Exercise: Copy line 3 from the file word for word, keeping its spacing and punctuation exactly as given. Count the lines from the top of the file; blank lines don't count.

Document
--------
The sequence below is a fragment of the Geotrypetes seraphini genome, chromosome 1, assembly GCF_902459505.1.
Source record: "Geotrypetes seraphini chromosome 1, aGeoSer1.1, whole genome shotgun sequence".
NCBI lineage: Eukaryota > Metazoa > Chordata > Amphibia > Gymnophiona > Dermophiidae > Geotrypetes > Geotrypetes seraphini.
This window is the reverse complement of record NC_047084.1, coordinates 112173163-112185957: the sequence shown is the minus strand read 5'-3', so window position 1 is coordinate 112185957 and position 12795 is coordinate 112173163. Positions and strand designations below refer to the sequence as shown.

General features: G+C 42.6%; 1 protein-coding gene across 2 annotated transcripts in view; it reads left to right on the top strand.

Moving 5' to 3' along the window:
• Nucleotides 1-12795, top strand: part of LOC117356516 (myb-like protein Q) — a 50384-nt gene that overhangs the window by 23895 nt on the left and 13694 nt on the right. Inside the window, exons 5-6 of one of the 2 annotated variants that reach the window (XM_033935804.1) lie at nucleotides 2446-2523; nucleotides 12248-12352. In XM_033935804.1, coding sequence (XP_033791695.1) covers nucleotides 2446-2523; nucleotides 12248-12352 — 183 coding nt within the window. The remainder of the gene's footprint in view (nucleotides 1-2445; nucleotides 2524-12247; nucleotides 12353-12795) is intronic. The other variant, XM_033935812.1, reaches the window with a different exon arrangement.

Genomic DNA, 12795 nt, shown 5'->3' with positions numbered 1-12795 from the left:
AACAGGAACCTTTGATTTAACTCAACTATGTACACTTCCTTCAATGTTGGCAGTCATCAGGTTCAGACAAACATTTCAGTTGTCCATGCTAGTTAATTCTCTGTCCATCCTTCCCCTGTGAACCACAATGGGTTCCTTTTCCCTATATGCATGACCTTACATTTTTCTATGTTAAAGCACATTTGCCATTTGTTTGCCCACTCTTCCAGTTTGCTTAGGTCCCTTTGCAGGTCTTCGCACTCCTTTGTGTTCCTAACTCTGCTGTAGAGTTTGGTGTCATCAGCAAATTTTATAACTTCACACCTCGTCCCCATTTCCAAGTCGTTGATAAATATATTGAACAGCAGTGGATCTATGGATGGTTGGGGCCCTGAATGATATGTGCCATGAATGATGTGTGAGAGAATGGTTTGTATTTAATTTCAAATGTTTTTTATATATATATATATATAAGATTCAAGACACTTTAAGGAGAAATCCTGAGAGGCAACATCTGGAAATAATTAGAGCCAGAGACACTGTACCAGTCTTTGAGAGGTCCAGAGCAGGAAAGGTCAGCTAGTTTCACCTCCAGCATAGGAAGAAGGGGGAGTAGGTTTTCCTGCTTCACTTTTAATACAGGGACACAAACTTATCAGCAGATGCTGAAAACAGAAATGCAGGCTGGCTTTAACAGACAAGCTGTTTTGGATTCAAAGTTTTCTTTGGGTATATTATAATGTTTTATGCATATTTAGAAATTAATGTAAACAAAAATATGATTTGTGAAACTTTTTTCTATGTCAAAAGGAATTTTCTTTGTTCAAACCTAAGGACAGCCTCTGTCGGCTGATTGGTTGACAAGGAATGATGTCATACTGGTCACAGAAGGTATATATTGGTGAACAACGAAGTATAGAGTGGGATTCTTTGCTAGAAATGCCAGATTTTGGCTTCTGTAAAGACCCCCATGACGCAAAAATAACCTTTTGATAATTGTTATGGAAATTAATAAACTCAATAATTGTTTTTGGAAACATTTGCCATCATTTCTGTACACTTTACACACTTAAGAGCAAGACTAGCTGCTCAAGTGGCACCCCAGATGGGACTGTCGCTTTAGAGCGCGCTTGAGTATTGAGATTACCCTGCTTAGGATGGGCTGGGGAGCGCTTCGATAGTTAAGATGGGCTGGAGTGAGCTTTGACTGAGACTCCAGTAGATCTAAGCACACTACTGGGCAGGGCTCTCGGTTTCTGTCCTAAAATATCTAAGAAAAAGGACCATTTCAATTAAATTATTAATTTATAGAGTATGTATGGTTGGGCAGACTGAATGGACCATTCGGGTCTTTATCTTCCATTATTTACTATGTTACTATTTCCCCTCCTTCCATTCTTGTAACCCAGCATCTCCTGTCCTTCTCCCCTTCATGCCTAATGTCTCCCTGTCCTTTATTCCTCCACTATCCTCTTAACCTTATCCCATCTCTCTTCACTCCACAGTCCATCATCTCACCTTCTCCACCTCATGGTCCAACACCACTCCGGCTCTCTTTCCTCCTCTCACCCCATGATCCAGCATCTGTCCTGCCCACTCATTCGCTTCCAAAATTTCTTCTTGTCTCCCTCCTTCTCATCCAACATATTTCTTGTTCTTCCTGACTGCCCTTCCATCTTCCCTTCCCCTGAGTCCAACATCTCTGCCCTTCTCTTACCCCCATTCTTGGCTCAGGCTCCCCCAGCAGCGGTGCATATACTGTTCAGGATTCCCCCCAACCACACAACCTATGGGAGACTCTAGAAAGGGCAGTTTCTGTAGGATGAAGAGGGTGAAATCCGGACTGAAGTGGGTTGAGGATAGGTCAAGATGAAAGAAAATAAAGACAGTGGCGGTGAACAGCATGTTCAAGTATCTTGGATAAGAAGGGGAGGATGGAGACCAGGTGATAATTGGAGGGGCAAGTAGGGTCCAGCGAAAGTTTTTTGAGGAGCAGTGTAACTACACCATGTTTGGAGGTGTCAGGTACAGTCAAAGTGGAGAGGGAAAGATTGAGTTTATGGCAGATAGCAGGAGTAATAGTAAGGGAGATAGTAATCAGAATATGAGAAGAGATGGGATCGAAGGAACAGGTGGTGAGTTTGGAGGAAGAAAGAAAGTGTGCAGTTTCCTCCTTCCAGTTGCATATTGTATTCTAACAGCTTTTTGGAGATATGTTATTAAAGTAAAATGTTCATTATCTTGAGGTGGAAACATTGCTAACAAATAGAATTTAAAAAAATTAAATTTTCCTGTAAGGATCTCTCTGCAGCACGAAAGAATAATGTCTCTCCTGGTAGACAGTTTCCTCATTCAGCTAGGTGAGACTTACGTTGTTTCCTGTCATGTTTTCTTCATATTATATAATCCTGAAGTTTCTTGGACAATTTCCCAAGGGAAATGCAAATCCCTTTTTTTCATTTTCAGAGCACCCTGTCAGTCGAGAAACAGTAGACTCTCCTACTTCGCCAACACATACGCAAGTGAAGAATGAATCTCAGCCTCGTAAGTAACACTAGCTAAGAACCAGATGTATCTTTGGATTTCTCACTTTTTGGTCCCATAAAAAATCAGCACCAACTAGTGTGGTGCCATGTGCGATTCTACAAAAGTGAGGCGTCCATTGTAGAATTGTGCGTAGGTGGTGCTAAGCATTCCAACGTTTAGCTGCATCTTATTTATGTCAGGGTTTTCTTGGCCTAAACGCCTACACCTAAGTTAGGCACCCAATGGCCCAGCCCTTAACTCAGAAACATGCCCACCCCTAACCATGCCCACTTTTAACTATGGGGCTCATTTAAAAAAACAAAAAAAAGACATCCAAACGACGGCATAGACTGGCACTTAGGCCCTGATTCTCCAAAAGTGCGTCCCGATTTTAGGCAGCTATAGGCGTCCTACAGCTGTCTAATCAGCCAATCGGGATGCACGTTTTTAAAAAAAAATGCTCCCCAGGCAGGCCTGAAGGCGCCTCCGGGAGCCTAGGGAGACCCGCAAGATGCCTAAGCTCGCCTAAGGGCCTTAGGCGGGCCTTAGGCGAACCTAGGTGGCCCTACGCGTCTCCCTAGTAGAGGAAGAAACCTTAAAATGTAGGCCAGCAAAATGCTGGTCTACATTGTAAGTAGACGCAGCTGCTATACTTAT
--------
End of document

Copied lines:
NCBI lineage: Eukaryota > Metazoa > Chordata > Amphibia > Gymnophiona > Dermophiidae > Geotrypetes > Geotrypetes seraphini.